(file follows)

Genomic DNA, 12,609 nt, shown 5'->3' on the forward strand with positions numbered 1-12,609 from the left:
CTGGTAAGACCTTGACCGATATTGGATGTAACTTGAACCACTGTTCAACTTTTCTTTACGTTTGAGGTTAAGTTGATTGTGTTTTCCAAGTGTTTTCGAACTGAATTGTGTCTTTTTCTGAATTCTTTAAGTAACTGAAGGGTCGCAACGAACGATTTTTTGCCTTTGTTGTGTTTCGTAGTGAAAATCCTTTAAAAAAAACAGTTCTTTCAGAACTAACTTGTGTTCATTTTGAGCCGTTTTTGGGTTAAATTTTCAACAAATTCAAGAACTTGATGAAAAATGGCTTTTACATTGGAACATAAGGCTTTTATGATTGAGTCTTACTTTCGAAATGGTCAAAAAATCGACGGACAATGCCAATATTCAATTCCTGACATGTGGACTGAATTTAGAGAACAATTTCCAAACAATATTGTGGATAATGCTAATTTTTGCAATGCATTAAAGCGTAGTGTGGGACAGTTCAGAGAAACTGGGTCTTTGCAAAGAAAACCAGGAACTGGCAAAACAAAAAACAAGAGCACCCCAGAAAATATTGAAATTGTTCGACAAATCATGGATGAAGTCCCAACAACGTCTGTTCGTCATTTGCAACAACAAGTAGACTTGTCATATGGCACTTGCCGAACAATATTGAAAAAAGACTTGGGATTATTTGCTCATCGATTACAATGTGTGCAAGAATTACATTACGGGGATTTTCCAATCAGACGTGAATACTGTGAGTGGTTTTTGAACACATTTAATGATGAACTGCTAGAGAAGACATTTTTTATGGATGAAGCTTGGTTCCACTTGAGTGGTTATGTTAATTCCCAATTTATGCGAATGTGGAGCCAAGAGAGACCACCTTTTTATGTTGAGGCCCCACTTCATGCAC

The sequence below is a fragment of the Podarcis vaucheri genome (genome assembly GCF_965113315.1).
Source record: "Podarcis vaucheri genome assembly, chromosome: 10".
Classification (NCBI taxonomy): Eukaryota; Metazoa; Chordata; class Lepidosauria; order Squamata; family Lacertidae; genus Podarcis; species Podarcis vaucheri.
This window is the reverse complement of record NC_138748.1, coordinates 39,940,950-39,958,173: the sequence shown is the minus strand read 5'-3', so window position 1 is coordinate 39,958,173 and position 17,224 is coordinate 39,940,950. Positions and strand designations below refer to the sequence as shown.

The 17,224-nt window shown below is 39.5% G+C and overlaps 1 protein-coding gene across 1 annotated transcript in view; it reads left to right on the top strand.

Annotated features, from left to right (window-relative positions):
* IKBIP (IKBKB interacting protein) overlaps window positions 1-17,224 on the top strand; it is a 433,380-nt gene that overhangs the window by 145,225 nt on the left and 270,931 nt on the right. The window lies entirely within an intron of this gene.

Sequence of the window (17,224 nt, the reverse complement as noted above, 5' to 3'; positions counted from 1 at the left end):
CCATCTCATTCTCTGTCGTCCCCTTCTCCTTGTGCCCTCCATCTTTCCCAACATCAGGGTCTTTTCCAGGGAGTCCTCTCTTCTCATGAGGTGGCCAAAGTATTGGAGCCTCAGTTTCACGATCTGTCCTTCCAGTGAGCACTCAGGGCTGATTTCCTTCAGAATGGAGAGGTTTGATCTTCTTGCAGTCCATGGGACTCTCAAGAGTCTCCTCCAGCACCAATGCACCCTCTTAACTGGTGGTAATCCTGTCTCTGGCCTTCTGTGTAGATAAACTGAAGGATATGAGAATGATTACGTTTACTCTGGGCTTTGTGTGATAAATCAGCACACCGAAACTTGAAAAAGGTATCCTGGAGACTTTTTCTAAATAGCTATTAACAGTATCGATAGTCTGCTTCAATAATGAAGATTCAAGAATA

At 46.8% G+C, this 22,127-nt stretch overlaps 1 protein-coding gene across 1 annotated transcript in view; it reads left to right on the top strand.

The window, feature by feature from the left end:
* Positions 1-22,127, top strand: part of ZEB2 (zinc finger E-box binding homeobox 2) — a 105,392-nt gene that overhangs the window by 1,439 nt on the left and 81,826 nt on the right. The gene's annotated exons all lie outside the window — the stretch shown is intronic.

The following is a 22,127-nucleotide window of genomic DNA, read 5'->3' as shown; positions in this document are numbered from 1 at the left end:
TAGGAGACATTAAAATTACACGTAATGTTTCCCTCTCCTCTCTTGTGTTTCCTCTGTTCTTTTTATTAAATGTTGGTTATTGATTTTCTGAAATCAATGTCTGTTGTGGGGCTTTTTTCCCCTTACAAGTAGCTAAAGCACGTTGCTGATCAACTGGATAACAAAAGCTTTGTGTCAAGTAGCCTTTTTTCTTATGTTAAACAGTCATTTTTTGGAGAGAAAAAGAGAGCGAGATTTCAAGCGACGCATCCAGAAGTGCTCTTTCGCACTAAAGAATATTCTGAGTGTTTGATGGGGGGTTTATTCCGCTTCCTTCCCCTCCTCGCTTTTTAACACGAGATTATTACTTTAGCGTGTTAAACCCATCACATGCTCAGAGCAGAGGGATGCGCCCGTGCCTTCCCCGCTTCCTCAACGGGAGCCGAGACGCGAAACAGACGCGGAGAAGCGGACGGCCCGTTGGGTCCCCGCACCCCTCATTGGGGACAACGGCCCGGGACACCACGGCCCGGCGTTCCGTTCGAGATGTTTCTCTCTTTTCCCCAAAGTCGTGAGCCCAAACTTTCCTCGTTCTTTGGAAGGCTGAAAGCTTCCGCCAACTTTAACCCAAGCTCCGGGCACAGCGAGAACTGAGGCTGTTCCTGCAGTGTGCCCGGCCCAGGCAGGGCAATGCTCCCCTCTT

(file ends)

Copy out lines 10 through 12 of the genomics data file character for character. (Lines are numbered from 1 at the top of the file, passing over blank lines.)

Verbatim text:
Sequence of the window (17,224 nt, the reverse complement as noted above, 5' to 3'; positions counted from 1 at the left end):
CCATCTCATTCTCTGTCGTCCCCTTCTCCTTGTGCCCTCCATCTTTCCCAACATCAGGGTCTTTTCCAGGGAGTCCTCTCTTCTCATGAGGTGGCCAAAGTATTGGAGCCTCAGTTTCACGATCTGTCCTTCCAGTGAGCACTCAGGGCTGATTTCCTTCAGAATGGAGAGGTTTGATCTTCTTGCAGTCCATGGGACTCTCAAGAGTCTCCTCCAGCACCAATGCACCCTCTTAACTGGTGGTAATCCTGTCTCTGGCCTTCTGTGTAGATAAACTGAAGGATATGAGAATGATTACGTTTACTCTGGGCTTTGTGTGATAAATCAGCACACCGAAACTTGAAAAAGGTATCCTGGAGACTTTTTCTAAATAGCTATTAACAGTATCGATAGTCTGCTTCAATAATGAAGATTCAAGAATA

At 46.8% G+C, this 22,127-nt stretch overlaps 1 protein-coding gene across 1 annotated transcript in view; it reads left to right on the top strand.